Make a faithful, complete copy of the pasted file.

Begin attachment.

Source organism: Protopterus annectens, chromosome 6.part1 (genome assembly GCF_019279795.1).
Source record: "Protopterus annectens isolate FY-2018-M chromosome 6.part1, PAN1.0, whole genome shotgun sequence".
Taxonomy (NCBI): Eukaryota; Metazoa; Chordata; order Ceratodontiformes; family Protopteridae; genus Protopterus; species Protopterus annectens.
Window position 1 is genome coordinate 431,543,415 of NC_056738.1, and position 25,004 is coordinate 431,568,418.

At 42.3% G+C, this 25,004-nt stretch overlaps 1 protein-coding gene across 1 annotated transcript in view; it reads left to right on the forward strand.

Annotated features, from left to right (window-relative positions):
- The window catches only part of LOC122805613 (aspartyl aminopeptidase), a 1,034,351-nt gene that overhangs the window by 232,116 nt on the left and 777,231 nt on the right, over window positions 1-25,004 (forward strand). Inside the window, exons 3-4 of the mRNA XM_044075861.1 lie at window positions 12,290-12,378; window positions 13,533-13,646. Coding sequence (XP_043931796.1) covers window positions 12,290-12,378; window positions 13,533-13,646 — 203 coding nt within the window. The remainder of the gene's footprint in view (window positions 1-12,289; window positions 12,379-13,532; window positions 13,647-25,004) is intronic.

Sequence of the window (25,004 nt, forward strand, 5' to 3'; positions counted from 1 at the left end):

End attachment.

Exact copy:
Source organism: Protopterus annectens, chromosome 6.part1 (genome assembly GCF_019279795.1).
Source record: "Protopterus annectens isolate FY-2018-M chromosome 6.part1, PAN1.0, whole genome shotgun sequence".
Taxonomy (NCBI): Eukaryota; Metazoa; Chordata; order Ceratodontiformes; family Protopteridae; genus Protopterus; species Protopterus annectens.
Window position 1 is genome coordinate 431,543,415 of NC_056738.1, and position 25,004 is coordinate 431,568,418.

At 42.3% G+C, this 25,004-nt stretch overlaps 1 protein-coding gene across 1 annotated transcript in view; it reads left to right on the forward strand.

Annotated features, from left to right (window-relative positions):
- The window catches only part of LOC122805613 (aspartyl aminopeptidase), a 1,034,351-nt gene that overhangs the window by 232,116 nt on the left and 777,231 nt on the right, over window positions 1-25,004 (forward strand). Inside the window, exons 3-4 of the mRNA XM_044075861.1 lie at window positions 12,290-12,378; window positions 13,533-13,646. Coding sequence (XP_043931796.1) covers window positions 12,290-12,378; window positions 13,533-13,646 — 203 coding nt within the window. The remainder of the gene's footprint in view (window positions 1-12,289; window positions 12,379-13,532; window positions 13,647-25,004) is intronic.

Sequence of the window (25,004 nt, forward strand, 5' to 3'; positions counted from 1 at the left end):